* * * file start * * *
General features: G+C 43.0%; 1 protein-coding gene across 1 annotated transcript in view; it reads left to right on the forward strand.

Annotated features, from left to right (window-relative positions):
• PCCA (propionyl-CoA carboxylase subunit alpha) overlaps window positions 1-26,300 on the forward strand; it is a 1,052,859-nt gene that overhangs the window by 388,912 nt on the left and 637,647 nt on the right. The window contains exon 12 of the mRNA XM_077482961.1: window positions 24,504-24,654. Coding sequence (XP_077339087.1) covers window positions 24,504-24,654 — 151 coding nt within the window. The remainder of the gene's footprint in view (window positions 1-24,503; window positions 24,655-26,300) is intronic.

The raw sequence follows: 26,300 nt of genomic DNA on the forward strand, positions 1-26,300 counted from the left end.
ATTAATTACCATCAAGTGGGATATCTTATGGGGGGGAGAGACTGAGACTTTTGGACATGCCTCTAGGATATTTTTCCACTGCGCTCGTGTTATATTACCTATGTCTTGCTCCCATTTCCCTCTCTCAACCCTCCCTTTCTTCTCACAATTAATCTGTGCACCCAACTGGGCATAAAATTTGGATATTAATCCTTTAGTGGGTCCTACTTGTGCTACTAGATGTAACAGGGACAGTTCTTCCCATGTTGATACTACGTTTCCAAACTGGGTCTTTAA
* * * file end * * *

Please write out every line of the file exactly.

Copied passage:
General features: G+C 43.0%; 1 protein-coding gene across 1 annotated transcript in view; it reads left to right on the forward strand.

Annotated features, from left to right (window-relative positions):
• PCCA (propionyl-CoA carboxylase subunit alpha) overlaps window positions 1-26,300 on the forward strand; it is a 1,052,859-nt gene that overhangs the window by 388,912 nt on the left and 637,647 nt on the right. The window contains exon 12 of the mRNA XM_077482961.1: window positions 24,504-24,654. Coding sequence (XP_077339087.1) covers window positions 24,504-24,654 — 151 coding nt within the window. The remainder of the gene's footprint in view (window positions 1-24,503; window positions 24,655-26,300) is intronic.

The raw sequence follows: 26,300 nt of genomic DNA on the forward strand, positions 1-26,300 counted from the left end.
ATTAATTACCATCAAGTGGGATATCTTATGGGGGGGAGAGACTGAGACTTTTGGACATGCCTCTAGGATATTTTTCCACTGCGCTCGTGTTATATTACCTATGTCTTGCTCCCATTTCCCTCTCTCAACCCTCCCTTTCTTCTCACAATTAATCTGTGCACCCAACTGGGCATAAAATTTGGATATTAATCCTTTAGTGGGTCCTACTTGTGCTACTAGATGTAACAGGGACAGTTCTTCCCATGTTGATACTACGTTTCCAAACTGGGTCTTTAA